Photo:Natasha Schmale
Foreword

Waking Up to God's Word

A word from the editor.

Dwayne Janke

As the Sunday morning service moved along at Mbamong Baptist Church in the village of Bambalang, Cameroon, I noticed a young woman standing behind the congregation. The pony-tailed woman (an usher, as I discovered later) carefully surveyed those in attendance. Her eyes scanned the 80 people listening to Pastor Pius Mbahlegue as he delivered his sermon in the Bambalang mother tongue, while the bright morning sunshine outside pushed the mercury towards another near 30-degree day this past January. 

Every so often, the woman’s gaze zeroed in on a lowered head with slumping shoulders. Then quietly, she strolled over to the dozing man or woman and gently tapped them on their shoulder until they woke up. If the person sleeping was seated beyond the usher’s reach, she got the attention of a nearby worshipper and pointed to the dozer as a target for tapping.

I whispered to Wycliffe’s Dan Grove (supervisor of the Ndop Cluster translation, literacy and Scripture-use initiative, featured in this issue) that I have never seen church ushers designated to wake up sleeping people during a sermon. Grinning, he informed me that when he and his wife Melody first began serving here, the usher was equipped with a long stick!

Fortunately, dozing off in church is becoming a lot rarer in Ndop area churches. 

“They laughed because they understood it.  . . . For the first time, really,the Scripture was theirs.”

As I talked to local pastors and Wycliffe personnel serving in the Ndop Cluster, they shared the same observation. People attending church are more alert and more engaged when sermons are preached from newly translated Scriptures in their mother tongue.

And they are more responsive. Dan recalls several years ago when he was helping to train Pastor Pius and Pastor Novethan Shanui so they could translate God’s Word for their own Bambalang people.  After translating the Christmas Story from Luke, the passage was read in church.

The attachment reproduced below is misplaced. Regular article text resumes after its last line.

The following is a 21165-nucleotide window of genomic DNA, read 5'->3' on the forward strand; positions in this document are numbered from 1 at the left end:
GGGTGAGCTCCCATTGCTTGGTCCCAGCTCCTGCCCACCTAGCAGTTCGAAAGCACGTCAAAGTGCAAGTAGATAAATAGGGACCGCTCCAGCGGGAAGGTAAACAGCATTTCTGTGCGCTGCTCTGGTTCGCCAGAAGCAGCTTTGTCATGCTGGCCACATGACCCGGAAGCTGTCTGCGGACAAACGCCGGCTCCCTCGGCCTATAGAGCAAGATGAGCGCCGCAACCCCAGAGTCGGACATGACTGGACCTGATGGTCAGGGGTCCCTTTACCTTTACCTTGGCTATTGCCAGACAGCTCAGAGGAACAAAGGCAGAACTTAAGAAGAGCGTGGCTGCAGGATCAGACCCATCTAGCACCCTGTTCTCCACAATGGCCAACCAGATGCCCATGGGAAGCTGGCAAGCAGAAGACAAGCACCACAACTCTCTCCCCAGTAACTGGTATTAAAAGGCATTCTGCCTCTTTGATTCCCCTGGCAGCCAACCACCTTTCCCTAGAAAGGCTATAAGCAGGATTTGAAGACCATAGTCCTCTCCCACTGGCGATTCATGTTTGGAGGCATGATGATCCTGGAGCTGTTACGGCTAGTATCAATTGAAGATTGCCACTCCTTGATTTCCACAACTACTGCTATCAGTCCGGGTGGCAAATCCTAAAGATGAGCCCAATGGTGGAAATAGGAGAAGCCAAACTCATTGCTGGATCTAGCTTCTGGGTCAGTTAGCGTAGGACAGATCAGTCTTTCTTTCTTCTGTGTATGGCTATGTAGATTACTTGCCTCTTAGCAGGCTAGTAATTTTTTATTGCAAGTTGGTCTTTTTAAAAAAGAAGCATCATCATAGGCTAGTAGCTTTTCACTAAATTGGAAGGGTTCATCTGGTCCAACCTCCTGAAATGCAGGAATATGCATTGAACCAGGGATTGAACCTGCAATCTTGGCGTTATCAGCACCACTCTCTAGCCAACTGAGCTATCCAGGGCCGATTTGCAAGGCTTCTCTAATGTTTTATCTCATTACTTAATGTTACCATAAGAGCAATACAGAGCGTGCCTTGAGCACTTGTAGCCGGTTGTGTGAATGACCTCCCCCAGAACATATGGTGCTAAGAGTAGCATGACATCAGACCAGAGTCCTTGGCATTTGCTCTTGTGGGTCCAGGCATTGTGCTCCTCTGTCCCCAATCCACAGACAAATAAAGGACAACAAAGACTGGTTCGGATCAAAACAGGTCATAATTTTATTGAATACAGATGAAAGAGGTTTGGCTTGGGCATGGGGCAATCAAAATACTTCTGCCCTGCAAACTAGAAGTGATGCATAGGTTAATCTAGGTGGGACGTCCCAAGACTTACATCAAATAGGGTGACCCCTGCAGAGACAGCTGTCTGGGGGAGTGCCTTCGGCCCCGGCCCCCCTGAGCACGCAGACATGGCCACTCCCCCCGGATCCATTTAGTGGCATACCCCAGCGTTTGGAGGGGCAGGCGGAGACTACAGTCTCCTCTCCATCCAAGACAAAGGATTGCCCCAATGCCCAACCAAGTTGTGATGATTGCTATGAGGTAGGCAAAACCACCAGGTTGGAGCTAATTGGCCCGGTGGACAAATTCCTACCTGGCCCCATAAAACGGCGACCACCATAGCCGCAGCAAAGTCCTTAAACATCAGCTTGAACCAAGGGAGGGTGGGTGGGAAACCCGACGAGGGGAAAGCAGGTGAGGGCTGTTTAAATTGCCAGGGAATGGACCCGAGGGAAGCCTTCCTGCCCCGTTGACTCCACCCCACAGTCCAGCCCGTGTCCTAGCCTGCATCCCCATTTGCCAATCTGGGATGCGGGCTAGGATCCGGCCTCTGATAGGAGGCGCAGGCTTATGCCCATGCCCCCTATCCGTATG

“All of a sudden, everybody laughed,” recalls Dan. “And we thought, Oh, man, we’ve messed something up. This doesn’t really work well, or something’s wrong.” 

After the service was over, Dan asked Novethan what was the matter with the draft translation. Why did it prompt laughter from the first-time hearers? The pastor said nothing was wrong. In the verse where Joseph and Mary put Jesus in a manger, the translators had used a more meaningful cultural equivalent for the Bambalang people who don’t raise cattle: Baby Jesus was laid in a kind of trough where salt is offered to sheep.

“They laughed because they understood it. All these years, they had been hearing about a manger [in English Bible versions] and didn’t know what a manger was. For the first time, really, the Scripture was theirs.” 

The moral to these stories? It is better to laugh in church with understanding and appreciation, than sleep because of clouded or zero comprehension. Bible translation is key!

Now, on the practical side, I wonder if I should lobby for ushers in my church to wake up dozers? 

In Others’ Words “Until you can read the story of Adam and Eve, of Abraham and Sarah, of David and Bathsheba, as your own story . . . you have not really understood it. The Bible . . . is a book finally about ourselves, our own apostasies, our own battles and blessings.”
Frederick Buechner (1926-), Presbyterian minister, theologian and author, in Now and Then

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Next Story

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Foreword

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It is better to laugh in church with understanding and appreciation, than sleep because of clouded or zero comprehension. Bible translation is key!
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